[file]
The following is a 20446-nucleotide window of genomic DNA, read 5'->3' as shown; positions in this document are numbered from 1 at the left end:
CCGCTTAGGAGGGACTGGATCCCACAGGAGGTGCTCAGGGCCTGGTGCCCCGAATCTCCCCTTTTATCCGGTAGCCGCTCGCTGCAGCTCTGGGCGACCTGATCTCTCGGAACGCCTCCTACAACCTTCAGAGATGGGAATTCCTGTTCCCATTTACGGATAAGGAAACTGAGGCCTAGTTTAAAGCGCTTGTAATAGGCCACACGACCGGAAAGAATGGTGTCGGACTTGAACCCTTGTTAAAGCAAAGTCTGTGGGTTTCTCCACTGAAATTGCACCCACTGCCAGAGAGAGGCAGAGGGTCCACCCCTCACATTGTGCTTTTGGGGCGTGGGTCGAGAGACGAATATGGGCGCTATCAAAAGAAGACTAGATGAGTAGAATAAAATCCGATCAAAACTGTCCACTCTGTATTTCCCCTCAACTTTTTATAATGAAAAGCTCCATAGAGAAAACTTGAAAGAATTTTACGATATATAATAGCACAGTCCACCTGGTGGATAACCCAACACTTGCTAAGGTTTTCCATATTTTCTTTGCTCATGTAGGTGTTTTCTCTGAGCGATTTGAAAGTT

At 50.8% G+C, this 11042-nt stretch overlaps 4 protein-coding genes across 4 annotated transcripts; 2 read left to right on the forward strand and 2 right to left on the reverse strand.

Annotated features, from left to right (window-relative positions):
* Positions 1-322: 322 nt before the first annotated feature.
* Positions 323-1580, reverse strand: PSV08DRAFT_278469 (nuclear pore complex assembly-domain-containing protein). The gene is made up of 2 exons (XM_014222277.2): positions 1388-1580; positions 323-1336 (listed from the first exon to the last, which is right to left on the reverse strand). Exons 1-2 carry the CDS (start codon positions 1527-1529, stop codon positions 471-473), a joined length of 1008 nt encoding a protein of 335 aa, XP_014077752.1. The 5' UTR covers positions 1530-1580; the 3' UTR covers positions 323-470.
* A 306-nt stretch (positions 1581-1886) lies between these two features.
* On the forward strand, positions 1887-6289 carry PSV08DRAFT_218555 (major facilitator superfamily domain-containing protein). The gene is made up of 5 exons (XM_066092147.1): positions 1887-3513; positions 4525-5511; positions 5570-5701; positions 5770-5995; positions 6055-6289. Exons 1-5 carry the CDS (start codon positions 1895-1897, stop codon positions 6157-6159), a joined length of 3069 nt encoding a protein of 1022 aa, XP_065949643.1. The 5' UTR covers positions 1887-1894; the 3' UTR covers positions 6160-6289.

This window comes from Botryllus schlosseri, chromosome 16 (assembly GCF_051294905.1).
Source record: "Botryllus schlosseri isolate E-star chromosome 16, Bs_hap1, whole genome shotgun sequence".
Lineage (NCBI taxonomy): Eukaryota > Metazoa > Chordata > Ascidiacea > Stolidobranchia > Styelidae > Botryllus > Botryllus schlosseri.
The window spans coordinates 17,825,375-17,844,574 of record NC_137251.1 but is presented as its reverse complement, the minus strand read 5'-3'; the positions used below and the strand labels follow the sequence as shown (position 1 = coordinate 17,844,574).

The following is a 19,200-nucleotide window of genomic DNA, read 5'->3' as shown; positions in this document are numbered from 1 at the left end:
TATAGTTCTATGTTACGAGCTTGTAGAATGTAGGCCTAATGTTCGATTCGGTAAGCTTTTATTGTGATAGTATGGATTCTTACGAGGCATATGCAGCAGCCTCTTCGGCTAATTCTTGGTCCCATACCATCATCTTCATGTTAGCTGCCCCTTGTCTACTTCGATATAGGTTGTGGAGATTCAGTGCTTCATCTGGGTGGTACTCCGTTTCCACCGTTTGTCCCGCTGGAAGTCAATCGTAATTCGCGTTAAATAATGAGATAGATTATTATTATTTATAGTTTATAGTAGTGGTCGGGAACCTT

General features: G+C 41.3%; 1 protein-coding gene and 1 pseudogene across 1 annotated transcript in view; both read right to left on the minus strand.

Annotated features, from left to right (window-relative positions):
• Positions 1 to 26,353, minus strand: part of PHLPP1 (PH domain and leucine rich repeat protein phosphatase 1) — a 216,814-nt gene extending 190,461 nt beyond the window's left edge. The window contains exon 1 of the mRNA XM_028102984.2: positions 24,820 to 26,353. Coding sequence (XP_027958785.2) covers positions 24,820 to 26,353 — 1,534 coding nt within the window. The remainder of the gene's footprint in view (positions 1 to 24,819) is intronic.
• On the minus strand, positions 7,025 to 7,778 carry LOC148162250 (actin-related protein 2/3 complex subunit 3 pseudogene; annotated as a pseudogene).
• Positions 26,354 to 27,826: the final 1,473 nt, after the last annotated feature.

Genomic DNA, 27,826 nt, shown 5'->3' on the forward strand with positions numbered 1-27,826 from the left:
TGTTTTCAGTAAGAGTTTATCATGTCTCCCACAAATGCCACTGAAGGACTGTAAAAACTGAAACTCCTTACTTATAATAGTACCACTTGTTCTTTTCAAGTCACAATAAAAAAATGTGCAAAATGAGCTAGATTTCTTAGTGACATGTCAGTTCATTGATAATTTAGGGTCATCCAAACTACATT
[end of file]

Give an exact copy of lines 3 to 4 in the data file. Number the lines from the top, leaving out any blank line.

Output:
At 50.8% G+C, this 11042-nt stretch overlaps 4 protein-coding genes across 4 annotated transcripts; 2 read left to right on the forward strand and 2 right to left on the reverse strand.

Annotated features, from left to right (window-relative positions):